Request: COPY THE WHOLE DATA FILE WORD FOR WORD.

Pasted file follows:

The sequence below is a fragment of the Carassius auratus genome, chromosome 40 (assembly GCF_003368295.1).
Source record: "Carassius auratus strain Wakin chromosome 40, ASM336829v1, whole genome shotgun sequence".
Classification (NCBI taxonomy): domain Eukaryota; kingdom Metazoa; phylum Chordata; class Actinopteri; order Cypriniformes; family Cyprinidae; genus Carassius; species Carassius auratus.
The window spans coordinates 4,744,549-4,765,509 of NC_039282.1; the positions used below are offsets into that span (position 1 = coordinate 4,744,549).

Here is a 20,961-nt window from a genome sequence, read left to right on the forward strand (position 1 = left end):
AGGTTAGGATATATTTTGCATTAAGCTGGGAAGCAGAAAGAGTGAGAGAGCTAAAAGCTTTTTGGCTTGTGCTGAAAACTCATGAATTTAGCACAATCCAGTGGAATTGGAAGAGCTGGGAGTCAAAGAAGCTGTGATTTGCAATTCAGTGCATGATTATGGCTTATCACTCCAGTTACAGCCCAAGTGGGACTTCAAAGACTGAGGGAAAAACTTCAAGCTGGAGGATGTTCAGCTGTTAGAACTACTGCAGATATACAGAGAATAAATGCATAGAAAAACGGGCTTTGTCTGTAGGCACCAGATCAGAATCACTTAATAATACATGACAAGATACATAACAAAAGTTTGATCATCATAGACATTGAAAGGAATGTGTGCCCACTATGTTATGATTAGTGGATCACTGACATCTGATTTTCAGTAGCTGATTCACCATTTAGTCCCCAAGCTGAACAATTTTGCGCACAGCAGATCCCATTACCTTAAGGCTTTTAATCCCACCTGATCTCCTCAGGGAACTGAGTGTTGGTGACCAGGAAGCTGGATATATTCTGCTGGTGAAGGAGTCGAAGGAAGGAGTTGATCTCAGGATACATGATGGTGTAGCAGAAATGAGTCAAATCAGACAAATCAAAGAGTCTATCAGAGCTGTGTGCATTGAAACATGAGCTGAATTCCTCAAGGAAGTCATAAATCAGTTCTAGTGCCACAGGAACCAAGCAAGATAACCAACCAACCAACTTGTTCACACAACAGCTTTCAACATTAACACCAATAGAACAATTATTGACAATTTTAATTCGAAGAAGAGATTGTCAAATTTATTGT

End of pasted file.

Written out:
The sequence below is a fragment of the Carassius auratus genome, chromosome 40 (assembly GCF_003368295.1).
Source record: "Carassius auratus strain Wakin chromosome 40, ASM336829v1, whole genome shotgun sequence".
Classification (NCBI taxonomy): domain Eukaryota; kingdom Metazoa; phylum Chordata; class Actinopteri; order Cypriniformes; family Cyprinidae; genus Carassius; species Carassius auratus.
The window spans coordinates 4,744,549-4,765,509 of NC_039282.1; the positions used below are offsets into that span (position 1 = coordinate 4,744,549).

Here is a 20,961-nt window from a genome sequence, read left to right on the forward strand (position 1 = left end):
AGGTTAGGATATATTTTGCATTAAGCTGGGAAGCAGAAAGAGTGAGAGAGCTAAAAGCTTTTTGGCTTGTGCTGAAAACTCATGAATTTAGCACAATCCAGTGGAATTGGAAGAGCTGGGAGTCAAAGAAGCTGTGATTTGCAATTCAGTGCATGATTATGGCTTATCACTCCAGTTACAGCCCAAGTGGGACTTCAAAGACTGAGGGAAAAACTTCAAGCTGGAGGATGTTCAGCTGTTAGAACTACTGCAGATATACAGAGAATAAATGCATAGAAAAACGGGCTTTGTCTGTAGGCACCAGATCAGAATCACTTAATAATACATGACAAGATACATAACAAAAGTTTGATCATCATAGACATTGAAAGGAATGTGTGCCCACTATGTTATGATTAGTGGATCACTGACATCTGATTTTCAGTAGCTGATTCACCATTTAGTCCCCAAGCTGAACAATTTTGCGCACAGCAGATCCCATTACCTTAAGGCTTTTAATCCCACCTGATCTCCTCAGGGAACTGAGTGTTGGTGACCAGGAAGCTGGATATATTCTGCTGGTGAAGGAGTCGAAGGAAGGAGTTGATCTCAGGATACATGATGGTGTAGCAGAAATGAGTCAAATCAGACAAATCAAAGAGTCTATCAGAGCTGTGTGCATTGAAACATGAGCTGAATTCCTCAAGGAAGTCATAAATCAGTTCTAGTGCCACAGGAACCAAGCAAGATAACCAACCAACCAACTTGTTCACACAACAGCTTTCAACATTAACACCAATAGAACAATTATTGACAATTTTAATTCGAAGAAGAGATTGTCAAATTTATTGT